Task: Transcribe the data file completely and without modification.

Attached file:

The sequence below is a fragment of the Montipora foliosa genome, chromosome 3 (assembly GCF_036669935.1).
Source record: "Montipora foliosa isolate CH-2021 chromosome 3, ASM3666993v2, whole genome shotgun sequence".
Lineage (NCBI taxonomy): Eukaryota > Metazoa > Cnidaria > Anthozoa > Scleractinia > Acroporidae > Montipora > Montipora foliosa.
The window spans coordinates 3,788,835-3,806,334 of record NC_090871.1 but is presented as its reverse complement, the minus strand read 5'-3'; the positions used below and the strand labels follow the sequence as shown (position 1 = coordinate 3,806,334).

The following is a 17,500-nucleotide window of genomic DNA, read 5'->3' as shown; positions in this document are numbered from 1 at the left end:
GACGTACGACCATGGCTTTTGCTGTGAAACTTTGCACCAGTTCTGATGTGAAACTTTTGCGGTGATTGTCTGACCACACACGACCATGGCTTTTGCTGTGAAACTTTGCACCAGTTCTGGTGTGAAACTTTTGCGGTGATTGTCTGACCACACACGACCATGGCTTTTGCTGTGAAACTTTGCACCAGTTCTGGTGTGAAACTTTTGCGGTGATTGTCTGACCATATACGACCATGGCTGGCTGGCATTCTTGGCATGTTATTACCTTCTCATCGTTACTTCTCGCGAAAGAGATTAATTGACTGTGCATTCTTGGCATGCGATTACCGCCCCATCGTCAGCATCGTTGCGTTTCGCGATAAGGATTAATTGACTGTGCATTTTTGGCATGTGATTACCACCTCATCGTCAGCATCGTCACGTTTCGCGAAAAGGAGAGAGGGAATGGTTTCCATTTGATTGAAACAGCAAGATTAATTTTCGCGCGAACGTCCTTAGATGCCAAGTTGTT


The sequence below is a fragment of the Montipora foliosa genome, chromosome 3 (assembly GCF_036669935.1).
Source record: "Montipora foliosa isolate CH-2021 chromosome 3, ASM3666993v2, whole genome shotgun sequence".
Lineage (NCBI taxonomy): Eukaryota > Metazoa > Cnidaria > Anthozoa > Scleractinia > Acroporidae > Montipora > Montipora foliosa.
The window spans coordinates 3,788,835-3,806,334 of record NC_090871.1 but is presented as its reverse complement, the minus strand read 5'-3'; the positions used below and the strand labels follow the sequence as shown (position 1 = coordinate 3,806,334).

The following is a 17,500-nucleotide window of genomic DNA, read 5'->3' as shown; positions in this document are numbered from 1 at the left end:
GACGTACGACCATGGCTTTTGCTGTGAAACTTTGCACCAGTTCTGATGTGAAACTTTTGCGGTGATTGTCTGACCACACACGACCATGGCTTTTGCTGTGAAACTTTGCACCAGTTCTGGTGTGAAACTTTTGCGGTGATTGTCTGACCACACACGACCATGGCTTTTGCTGTGAAACTTTGCACCAGTTCTGGTGTGAAACTTTTGCGGTGATTGTCTGACCATATACGACCATGGCTGGCTGGCATTCTTGGCATGTTATTACCTTCTCATCGTTACTTCTCGCGAAAGAGATTAATTGACTGTGCATTCTTGGCATGCGATTACCGCCCCATCGTCAGCATCGTTGCGTTTCGCGATAAGGATTAATTGACTGTGCATTTTTGGCATGTGATTACCACCTCATCGTCAGCATCGTCACGTTTCGCGAAAAGGAGAGAGGGAATGGTTTCCATTTGATTGAAACAGCAAGATTAATTTTCGCGCGAACGTCCTTAGATGCCAAGTTGTT